Community Conference

Refreshing Beith's image with major redevelopment

In the run up to the Strengthening Communities Conference Scotland, we are looking at some of the fantastic community development stories from across the country.

In a bid to refresh the public perception of the town, the people of Beith formed Beith Trust in 2012 to harness the community spirit and develop the town. One of the town’s longstanding features was a Church of Scotland residential property for boys going through the criminal justice system. However, as the rehabilitation process was reformed, Geilsland Campus began to be decommissioned and Beith Trust saw that as a a prime opportunity to develop the site and put Beith on the map.

How the community acquired the asset

The trust began discussions with the Church of Scotland over the six-hectare site, which included a chapel, education plot, joiners’ workshops and sports hall, as well as accommodation which the trust hoped to rent out as tourist cottages.

Afterwards, the trust got in touch with The Scottish Land Fund and received £512,000 in SLF II funding – enough to buy the site and cover some of its legal costs.

How HIE helped

Advisers from Highlands and Islands Enterprise helped the team at Beith Trust throughout their successful SLF funding application.

A Scottish Land Fund adviser said: “Beith Trust had big plans for this site and were really enthusiastic about the positive impact it could have on the community. We advised on the technical aspects of the bid and offered general support throughout the process. They got a big grant – over half a million pounds – and their plans could really transform the area into a hub of activity.”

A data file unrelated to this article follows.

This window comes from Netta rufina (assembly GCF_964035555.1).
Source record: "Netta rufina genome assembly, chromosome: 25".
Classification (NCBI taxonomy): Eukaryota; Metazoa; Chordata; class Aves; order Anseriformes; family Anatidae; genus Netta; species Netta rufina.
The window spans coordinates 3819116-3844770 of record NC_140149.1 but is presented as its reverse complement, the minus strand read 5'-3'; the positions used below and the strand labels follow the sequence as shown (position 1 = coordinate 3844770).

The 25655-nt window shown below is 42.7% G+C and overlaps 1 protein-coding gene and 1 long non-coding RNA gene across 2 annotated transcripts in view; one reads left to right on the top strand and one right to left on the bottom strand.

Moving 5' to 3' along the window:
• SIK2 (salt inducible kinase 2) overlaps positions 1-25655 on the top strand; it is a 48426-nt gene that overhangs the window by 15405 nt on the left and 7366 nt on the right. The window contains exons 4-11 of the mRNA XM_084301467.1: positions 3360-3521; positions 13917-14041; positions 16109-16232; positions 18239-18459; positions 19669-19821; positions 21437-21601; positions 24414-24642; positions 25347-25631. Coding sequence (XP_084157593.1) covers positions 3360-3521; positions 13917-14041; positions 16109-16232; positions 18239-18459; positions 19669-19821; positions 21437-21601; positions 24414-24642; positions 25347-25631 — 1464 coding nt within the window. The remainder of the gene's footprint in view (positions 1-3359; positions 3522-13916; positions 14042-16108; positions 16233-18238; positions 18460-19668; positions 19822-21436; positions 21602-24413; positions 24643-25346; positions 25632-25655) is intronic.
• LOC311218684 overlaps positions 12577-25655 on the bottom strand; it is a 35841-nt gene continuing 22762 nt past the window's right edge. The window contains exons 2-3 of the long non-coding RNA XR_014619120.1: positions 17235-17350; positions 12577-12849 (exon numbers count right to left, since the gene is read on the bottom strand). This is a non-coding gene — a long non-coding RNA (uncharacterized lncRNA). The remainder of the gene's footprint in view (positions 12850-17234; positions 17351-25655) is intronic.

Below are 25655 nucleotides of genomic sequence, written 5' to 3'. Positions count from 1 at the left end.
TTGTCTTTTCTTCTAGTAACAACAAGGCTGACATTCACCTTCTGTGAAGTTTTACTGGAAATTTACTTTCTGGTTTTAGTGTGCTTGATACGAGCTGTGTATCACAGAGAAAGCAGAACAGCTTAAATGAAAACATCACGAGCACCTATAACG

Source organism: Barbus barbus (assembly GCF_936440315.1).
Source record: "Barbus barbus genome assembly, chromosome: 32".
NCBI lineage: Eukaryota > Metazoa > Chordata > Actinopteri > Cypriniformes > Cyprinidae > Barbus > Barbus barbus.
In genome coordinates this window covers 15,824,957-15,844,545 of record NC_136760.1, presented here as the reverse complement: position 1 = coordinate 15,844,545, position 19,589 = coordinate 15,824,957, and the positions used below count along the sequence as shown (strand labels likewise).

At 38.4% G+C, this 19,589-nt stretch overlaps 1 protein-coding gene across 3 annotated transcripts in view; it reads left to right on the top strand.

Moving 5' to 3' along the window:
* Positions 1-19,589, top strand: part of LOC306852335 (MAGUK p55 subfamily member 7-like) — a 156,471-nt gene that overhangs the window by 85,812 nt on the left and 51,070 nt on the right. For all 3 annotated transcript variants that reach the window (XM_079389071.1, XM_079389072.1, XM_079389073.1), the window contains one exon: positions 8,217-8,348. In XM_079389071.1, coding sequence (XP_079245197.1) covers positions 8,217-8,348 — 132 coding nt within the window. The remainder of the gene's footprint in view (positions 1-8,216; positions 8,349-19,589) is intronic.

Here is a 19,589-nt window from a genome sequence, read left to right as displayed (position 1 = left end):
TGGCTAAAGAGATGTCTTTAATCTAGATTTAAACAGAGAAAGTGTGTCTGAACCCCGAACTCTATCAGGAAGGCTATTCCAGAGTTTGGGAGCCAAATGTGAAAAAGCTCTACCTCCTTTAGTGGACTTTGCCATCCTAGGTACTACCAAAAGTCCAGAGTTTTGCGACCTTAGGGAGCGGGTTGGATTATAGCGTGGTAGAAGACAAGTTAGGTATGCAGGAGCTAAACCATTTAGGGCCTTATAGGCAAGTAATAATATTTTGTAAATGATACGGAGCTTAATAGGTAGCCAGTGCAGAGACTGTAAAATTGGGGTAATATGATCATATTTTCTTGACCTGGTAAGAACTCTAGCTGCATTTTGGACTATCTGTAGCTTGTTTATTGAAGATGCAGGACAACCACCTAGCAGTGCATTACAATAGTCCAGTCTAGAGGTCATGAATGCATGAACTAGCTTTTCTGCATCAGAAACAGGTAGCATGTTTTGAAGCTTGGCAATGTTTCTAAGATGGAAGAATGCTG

Impact on the community

Following the purchase, the Trust is moving its training activities to the site, opening the sports hall for community use, developing partnerships for use of the garden ground and using the chapel as a mini-cinema. Its plans for the site include not just community assets such as workshops and space for artists, but also hospitality facilities to help attract people to the region, such as B&B and gypsy-style caravan accommodation.

A spokesman for Beith Trust said: “We believe the campus should be re-positioned as a ‘Gateway to North Ayrshire’ – a community asset which entices visitors and residents to stop and linger in Geilsland, Beith and the wider region, spending their time and money as consumers of local produce, goods, recreation and amenity.

“Geilsland Campus will also support the delivery of a range of activities, opportunities and initiatives which will create the conditions to enable local people to learn and develop as active contributors within their own life and within community life. Through this, we hope to establish a dynamic progressive environment which creates and retains wealth locally in the widest possible sense - financially, socially, environmentally and culturally.”

The full plans for Geisland include:  a commercial growing facility; outdoor education and free play facilities; workshops; artist residencies and gallery space; a variety of accommodation for leisure, business, and care uses; training, learning and skills development; shared office space and shared services support; micro enterprise and entrepreneurial support; and events and Festivals.

 

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